In most large-value cargo thefts occurring at stores, there are two key components: a store employee and a driver. The employee allows access to the goods, while the driver has the means to transport the stolen freight unnoticed.
One key tool in combating this problem is the strict rotation of drivers through various delivery routes in your cargo logistics network. This will ensure that the driver and store employee never have time in advance to set up a heist or to develop any type of personal relationship.
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When possible, try to implement a procedure where the driver calls into his dispatcher, and then his dispatcher contacts the store to notify them of his or her arrival. This will allow for an extra set of eyes while the driver makes his way in with the paperwork.
Do not allow drivers to break seals, no matter what the weather or circumstance, or to remain unattended in the receiving area. An unattended driver can steal thousands of dollars in merchandise in less than sixty seconds. Do you expect the driver to tell you about the two cartons of iPhones he just stole?
Implementing these simple changes in your receiving area does not require huge resources. It’s low-hanging fruit that can make a big difference. Beyond the receiving area, security gets more complicated. Luckily, we have tools that can help us.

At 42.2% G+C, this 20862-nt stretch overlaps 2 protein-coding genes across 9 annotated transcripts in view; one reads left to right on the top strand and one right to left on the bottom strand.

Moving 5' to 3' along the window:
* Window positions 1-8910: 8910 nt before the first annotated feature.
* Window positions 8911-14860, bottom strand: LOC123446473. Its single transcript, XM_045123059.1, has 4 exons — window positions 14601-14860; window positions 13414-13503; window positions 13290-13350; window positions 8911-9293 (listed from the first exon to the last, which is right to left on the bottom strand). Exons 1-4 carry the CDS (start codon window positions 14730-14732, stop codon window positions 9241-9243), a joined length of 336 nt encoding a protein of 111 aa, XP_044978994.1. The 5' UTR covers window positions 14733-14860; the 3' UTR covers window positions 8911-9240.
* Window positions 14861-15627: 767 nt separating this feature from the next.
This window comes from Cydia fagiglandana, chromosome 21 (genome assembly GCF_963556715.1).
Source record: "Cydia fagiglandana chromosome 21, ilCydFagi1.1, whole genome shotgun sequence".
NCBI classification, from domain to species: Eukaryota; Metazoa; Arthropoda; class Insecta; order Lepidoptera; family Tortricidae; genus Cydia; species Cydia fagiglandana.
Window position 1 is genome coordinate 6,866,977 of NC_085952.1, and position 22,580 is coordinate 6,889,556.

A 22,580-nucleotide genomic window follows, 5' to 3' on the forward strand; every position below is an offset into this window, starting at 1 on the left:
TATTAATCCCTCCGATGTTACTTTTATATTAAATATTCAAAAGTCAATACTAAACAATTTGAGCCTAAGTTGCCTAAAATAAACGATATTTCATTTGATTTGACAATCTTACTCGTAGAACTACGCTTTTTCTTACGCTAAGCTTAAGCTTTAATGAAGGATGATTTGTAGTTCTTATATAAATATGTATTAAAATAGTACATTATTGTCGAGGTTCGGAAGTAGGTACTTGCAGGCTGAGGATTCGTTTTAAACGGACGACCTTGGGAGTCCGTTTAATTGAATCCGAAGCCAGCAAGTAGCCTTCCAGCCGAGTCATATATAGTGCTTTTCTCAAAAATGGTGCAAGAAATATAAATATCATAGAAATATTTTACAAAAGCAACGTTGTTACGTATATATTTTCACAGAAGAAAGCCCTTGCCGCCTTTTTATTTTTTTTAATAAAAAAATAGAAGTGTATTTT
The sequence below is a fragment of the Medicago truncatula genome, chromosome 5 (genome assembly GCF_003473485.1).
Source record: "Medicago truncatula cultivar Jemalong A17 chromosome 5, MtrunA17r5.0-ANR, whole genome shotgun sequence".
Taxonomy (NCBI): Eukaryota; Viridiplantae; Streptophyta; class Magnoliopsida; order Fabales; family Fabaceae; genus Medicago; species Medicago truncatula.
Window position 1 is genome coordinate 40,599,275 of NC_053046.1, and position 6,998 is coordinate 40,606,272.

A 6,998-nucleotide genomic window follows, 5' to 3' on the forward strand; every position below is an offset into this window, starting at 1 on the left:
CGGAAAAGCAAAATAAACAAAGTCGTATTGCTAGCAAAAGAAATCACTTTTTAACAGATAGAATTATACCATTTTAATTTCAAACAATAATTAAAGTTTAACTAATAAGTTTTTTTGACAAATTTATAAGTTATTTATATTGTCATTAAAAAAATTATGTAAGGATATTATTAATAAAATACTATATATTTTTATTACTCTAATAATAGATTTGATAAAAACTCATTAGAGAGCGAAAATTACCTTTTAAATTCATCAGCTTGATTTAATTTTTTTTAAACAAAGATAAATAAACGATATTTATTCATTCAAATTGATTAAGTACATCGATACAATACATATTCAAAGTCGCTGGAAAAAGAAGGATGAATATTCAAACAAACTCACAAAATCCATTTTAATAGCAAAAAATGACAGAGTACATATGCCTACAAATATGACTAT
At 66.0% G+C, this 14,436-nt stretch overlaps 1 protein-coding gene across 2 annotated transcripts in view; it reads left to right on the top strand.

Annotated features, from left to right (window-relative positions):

Theft Prevention Tactics for a Cargo Logistics Network
Background Checks. By now, everyone must have an understanding on how necessary background checks are to a supply-chain security program. The strict scrutiny of potential employees is critical to eliminating losses. The most important thing is the necessity to run a criminal check in every county that a potential applicant has lived. Many times, you will see carriers conduct a criminal check only in the county of current residence. This is done primarily to save money.
Instead, run a report showing every known address where a person has lived, and then run a criminal check in each of those counties. The number of “hits” will likely triple. This it is not wasted money, but money well spent in protecting ours and our customers’ assets.
Locks. Do not underestimate the value of a good lock on the back of a loaded trailer. Imagine closing up one of your stores at night and not locking the door. You probably can’t imagine that. Why then would you allow someone carrying your store’s merchandise to its final destination to do that exact thing? By strictly enforcing a lock policy, you can eliminate many thefts in transit.